Note to counsel: If you want to spot business-clad types, better catch them on Day 1 before these lines get blurred on Day 2. Inquire how many days someone has been serving on jury duty, since changes occur after Day 1.

Despite the good humor of the clerks, it was still quite tedious to sit for a whole day with little to do. Although there was free Wi-Fi, when 200 people use it at the same time, it goes at the speed of molasses, making the use of most applications futile. Only one panel of about 20 potential jurors was called into a courtroom. Another was called in the afternoon from another assembly room downstairs, where former Mayor Michael Bloomberg was also serving.

On Day 2, more people engaged in conversations than on Day 1, but most people still remained in a cocoon of personal space, sleeping, reading, texting or plugged into phones with headphones. In this decade, you no longer see the older women knitting and the numerous hard copies of books. Roughly a dozen diligent people stayed in the side room using their computers with headsets, making no noise except on their keyboards.

Notes to counsel: Inquire about the most recent book read and in which form (Kindle, hard copy, etc.). Don’t expect to judge based on observation of what they may be carrying. Also inquire how they passed their time while waiting. Those who spent time on their computers seemed more active, diligent, and perhaps generally more information-centric than the rest.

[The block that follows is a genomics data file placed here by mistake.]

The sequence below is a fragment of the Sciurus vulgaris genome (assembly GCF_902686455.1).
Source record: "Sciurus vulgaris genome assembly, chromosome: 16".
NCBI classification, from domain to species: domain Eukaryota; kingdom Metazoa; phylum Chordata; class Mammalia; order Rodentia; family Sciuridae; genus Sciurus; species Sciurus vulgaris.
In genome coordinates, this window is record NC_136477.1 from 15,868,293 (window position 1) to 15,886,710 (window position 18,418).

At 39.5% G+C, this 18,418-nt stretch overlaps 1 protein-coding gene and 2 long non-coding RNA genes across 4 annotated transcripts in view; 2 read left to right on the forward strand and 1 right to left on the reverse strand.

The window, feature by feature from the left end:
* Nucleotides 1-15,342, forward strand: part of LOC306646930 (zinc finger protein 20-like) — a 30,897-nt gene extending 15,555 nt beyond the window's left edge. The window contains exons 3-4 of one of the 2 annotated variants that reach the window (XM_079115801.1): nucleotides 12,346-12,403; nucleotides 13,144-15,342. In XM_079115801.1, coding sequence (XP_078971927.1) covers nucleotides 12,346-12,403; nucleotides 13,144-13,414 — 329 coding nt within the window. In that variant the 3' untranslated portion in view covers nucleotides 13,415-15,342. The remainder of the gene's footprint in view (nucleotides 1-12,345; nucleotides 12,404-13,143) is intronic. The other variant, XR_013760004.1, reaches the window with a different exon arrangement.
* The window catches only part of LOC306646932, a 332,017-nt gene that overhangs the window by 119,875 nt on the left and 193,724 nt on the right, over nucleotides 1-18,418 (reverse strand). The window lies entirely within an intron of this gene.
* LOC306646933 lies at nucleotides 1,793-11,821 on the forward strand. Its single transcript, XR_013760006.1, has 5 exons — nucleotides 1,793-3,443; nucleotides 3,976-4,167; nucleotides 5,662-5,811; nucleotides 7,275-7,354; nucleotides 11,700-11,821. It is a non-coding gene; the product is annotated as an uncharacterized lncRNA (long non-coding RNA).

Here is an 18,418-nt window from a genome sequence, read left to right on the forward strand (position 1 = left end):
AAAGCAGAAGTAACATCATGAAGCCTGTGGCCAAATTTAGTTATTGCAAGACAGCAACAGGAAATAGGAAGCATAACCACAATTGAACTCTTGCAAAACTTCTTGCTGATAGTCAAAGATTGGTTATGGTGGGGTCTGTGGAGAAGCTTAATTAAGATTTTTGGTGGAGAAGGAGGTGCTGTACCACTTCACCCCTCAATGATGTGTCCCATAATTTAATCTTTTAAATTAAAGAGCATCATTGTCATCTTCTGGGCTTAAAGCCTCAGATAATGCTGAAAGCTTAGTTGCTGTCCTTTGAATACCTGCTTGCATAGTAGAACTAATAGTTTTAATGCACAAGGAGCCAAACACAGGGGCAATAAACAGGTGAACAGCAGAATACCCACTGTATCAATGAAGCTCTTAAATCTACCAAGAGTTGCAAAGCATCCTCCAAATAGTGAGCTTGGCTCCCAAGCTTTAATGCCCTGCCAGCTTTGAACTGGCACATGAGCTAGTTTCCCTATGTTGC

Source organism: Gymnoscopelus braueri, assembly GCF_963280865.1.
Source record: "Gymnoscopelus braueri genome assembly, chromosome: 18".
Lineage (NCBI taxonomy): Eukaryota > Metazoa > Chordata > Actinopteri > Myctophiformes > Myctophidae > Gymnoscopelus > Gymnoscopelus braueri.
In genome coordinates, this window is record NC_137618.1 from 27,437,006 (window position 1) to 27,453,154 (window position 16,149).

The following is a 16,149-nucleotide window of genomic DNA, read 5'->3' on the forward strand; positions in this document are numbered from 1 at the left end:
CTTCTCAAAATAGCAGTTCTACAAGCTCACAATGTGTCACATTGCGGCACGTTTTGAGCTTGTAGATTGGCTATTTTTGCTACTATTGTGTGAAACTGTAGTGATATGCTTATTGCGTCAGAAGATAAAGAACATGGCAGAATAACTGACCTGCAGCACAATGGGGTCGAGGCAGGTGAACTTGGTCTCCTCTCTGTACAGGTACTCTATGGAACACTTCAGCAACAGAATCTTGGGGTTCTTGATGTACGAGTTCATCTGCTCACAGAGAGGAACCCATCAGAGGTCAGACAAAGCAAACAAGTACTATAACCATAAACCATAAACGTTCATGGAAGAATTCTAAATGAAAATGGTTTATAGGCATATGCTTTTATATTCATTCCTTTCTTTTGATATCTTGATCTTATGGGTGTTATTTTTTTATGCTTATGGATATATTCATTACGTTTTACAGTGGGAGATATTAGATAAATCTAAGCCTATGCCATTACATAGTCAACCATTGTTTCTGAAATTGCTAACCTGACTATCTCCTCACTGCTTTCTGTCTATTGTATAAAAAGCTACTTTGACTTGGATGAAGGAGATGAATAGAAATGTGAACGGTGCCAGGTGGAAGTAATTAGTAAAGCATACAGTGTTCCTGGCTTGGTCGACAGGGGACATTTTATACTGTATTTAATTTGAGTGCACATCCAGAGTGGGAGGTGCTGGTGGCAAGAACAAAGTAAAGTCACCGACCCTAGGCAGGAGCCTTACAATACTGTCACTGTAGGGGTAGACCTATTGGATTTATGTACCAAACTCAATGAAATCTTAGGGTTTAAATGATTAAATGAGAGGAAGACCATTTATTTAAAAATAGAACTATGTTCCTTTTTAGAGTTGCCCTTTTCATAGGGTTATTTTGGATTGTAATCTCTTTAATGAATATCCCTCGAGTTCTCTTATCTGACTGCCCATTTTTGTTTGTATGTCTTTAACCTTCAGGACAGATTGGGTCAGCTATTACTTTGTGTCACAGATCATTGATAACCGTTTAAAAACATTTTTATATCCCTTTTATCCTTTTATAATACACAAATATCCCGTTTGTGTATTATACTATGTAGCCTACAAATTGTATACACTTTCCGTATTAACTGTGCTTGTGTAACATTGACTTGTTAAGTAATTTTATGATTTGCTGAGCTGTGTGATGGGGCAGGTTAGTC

Obedience to “rules” also somewhat loosened on Day 2 as people felt a bit more familiar – whether ignoring the rule not to take or make calls inside the Assembly Room or to respond directly in the main room to their name being called for attendance or a panel.

I can’t imagine the anarchy that awaited Day 3, but fortunately, was spared that as the clerks cut loose the entire group of roughly 200 people when no other courts needed to select a jury by about 4:15 pm.

Although there is some talk about returning to summoning jurors in New York County once every four years instead of every six, for now it’s once in six years. However, since the federal system operates independently and calls jurors every four years, it is possible to be called for federal court after serving in the county. Fortunately, there’s a handshake agreement by which federal court honors proof of service in the county. Assuming all goes right, I won’t be back in court till 2022 – except on the other side, where I normally sit, as a jury consultant observing prospective jurors from the outside in, where the view is much better.

Other articles by A2L trial and jury consultants about jury consulting, persuading jurors, and entertaining a jury:

litigation consulting graphics jury trial technology

Tags: Jury Questionnaire, Trial Consultants, Jury Consulting, Trial Consulting, Jury Consultants, Voir Dire, Jury Selection

A Jury Consultant Is Called for Jury Duty

Posted by Laurie Kuslansky on Thu, Jan 21, 2016 @ 10:41 AM

jury consultant jury duty trial consultingLaurie R. Kuslansky, Ph.D.
Managing Director, Jury & Trial Consulting
A2L Consulting

Day 1 (feels like Day 10) at New York State Supreme Court

I showed up early to get a bird’s eye view of the jury experience from a rare perspective: the juror’s. New York County jurors are summoned from Manhattan, Roosevelt Island, and one zip code in the Bronx.

At nine a.m. sharp, the senior jury clerk opened the metal door and let in roughly 200 freshly minted prospective jurors, including me. On a frigid day, it was no surprise to hear a fair amount of coughing, so navigating to a disease-free seat was like skiing a slalom run.

In addition to the jury summons, the courts now request another form asking anonymously for one’s demographics (gender, age, ethnicity) to help the court gauge who is showing up. The information is not available to the public – I asked.